Trump Asks Judge to Reinstate His Twitter Account, Says Company Was 'Coerced' Into Banning Him


Former President Donald Trump on Friday asked a federal court to reinstate his Twitter account, saying in an injunction request that the social media company was “coerced” by lawmakers into banning him.

“[Twitter] exercises a degree of power and control over political discourse in this country that is immeasurable, historically unprecedented, and profoundly dangerous to open democratic debate,” the legal filing said in part, according to Reuters.

Trump also pointed out in the filing that leaders of the Taliban are currently allowed on Twitter.

The request was filed in the U.S. District Court for the Southern District of Florida.

In July, Trump sued Twitter, Facebook and Google, accusing the Big Tech giants of unfairly censoring conservatives.

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The former president was banned from Twitter on Jan. 8 amid a gauntlet of criticism over the riot at the U.S. Capitol by some of his supporters a few days earlier.

It was later revealed that the FBI had planted people in the crowd that entered the Capitol on Jan. 6.

Twitter issued a blog post on the day of the ban describing the then-sitting president as a threat to society.

“After close review of recent Tweets from the @realDonaldTrump account and the context around them — specifically how they are being received and interpreted on and off Twitter — we have permanently suspended the account due to the risk of further incitement of violence,” the company said.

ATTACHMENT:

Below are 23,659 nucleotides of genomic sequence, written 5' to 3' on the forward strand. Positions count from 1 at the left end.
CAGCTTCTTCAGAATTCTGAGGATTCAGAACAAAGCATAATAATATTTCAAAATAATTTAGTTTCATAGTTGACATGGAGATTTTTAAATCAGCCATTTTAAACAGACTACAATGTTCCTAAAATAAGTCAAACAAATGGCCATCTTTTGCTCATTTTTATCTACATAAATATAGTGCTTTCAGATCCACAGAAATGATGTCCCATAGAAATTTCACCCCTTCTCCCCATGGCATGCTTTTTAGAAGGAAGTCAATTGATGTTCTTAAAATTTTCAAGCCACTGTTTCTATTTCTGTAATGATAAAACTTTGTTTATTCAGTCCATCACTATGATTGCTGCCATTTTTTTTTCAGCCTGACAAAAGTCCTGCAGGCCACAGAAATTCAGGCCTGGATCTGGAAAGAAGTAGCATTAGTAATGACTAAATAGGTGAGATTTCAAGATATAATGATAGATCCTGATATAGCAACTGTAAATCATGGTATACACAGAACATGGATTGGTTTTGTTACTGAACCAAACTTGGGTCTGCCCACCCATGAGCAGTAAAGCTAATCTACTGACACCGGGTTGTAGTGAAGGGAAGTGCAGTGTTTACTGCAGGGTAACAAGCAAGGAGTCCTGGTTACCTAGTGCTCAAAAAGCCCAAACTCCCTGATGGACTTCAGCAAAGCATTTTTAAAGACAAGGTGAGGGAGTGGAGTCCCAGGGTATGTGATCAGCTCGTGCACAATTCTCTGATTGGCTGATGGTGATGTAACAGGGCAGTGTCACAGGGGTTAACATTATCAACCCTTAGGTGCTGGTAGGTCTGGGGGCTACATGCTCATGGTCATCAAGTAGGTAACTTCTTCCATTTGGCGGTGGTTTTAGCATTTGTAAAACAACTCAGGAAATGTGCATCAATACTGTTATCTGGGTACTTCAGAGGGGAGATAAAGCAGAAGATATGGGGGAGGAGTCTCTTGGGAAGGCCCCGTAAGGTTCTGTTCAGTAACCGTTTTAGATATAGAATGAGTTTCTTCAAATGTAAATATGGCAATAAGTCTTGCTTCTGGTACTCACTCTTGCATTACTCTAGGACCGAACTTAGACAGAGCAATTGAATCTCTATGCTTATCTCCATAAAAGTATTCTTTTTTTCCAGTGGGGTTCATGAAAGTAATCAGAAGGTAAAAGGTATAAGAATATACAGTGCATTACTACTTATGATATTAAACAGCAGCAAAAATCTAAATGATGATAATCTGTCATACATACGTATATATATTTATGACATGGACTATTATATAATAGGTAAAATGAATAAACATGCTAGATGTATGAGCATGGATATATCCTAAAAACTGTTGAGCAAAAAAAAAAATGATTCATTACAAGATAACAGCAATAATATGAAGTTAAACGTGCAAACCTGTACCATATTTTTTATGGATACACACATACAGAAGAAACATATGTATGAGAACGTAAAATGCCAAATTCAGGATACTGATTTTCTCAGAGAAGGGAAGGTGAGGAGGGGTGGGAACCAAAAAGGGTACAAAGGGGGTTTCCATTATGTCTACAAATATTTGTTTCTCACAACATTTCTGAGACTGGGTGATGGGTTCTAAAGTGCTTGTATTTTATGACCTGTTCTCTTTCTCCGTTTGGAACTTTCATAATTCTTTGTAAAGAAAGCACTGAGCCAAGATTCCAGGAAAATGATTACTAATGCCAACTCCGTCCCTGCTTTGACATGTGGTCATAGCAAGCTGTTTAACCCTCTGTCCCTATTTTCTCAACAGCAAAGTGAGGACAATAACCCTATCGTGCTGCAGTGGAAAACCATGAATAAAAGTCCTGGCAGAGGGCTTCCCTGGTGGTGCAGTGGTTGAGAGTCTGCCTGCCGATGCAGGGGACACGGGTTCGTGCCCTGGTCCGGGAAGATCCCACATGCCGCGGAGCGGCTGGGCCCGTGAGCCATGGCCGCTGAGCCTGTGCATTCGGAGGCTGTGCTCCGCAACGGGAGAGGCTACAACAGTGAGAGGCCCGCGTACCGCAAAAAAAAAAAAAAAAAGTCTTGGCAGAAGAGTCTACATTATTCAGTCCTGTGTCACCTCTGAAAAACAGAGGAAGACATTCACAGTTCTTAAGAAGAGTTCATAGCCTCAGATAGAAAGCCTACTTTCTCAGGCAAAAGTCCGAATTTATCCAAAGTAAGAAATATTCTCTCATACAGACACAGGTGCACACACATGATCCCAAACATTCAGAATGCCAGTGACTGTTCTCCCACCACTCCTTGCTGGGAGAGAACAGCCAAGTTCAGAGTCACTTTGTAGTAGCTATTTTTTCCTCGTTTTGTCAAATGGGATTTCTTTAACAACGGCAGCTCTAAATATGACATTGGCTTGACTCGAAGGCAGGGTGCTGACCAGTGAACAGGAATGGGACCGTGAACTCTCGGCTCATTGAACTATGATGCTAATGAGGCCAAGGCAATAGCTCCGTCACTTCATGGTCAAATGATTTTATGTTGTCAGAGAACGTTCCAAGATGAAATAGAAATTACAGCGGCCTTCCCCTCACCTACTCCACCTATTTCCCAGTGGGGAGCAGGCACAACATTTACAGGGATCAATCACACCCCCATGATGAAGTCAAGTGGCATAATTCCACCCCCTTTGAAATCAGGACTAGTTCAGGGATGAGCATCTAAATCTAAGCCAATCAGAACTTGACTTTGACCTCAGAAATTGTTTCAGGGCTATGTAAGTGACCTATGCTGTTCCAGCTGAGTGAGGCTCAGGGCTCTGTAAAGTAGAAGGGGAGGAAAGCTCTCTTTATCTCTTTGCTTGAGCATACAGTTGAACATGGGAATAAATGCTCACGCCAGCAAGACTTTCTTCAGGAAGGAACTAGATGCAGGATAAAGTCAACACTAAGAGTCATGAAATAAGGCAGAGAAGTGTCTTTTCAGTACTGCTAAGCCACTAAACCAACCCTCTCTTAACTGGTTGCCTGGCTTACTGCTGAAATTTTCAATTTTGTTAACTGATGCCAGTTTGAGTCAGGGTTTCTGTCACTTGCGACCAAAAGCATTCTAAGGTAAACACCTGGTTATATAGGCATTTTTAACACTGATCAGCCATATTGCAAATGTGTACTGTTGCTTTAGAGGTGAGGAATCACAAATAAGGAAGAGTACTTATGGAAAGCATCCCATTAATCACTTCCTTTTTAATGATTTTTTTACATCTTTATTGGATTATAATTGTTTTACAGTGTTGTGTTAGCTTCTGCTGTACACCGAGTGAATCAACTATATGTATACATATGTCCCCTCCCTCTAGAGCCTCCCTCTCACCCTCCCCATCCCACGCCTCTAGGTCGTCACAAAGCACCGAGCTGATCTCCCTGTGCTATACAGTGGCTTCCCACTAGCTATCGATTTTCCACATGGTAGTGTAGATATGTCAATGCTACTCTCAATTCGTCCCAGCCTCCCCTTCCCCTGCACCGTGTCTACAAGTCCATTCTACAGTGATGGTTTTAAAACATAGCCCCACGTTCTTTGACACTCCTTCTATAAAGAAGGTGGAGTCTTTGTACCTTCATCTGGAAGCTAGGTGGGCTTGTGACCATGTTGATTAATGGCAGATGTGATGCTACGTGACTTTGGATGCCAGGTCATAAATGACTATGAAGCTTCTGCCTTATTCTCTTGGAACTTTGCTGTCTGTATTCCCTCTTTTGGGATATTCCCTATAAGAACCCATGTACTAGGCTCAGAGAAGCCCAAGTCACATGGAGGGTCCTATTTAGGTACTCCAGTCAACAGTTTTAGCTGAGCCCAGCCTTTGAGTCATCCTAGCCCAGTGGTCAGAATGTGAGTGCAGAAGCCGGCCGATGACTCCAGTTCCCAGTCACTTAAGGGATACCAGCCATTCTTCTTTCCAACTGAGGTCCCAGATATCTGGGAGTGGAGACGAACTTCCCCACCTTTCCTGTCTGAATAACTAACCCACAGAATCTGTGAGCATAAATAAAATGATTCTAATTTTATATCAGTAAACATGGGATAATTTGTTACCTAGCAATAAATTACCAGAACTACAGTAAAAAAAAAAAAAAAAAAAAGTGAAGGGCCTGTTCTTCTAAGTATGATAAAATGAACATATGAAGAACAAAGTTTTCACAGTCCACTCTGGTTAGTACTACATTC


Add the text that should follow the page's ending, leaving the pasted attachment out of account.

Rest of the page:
One tweet cited for Trump’s ban read, “To all of those who have asked, I will not be going to the Inauguration on January 20th.”

Twitter called that tweet dangerous, claiming it was “highly likely to encourage and inspire people to replicate the criminal acts that took place at the U.S. Capitol on January 6, 2021.”

In the weeks leading up to the ban, Twitter had turned to censoring and flagging Trump’s tweets regularly.

While Twitter said Trump’s ban was to prevent violence, no one was censored or kicked off the platform for supporting the riots following the death of George Floyd in 2020.

Additionally, prominent establishment media personalities who condoned the violence on Twitter, such as CNN host Don Lemon, were allowed to keep their accounts.

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The official “Don Lemon Tonight” account tweeted a clip of Lemon applauding the often violent and destructive riots.

Not only did Twitter allow high-profile Democrats to glorify violence on its platform, but the company seemingly purged thousands of conservative accounts in the days after the Capitol incursion.

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Johnathan Jones has worked as a reporter, an editor, and producer in radio, television and digital media.
Johnathan "Kipp" Jones has worked as an editor and producer in radio and television. He is a proud husband and father.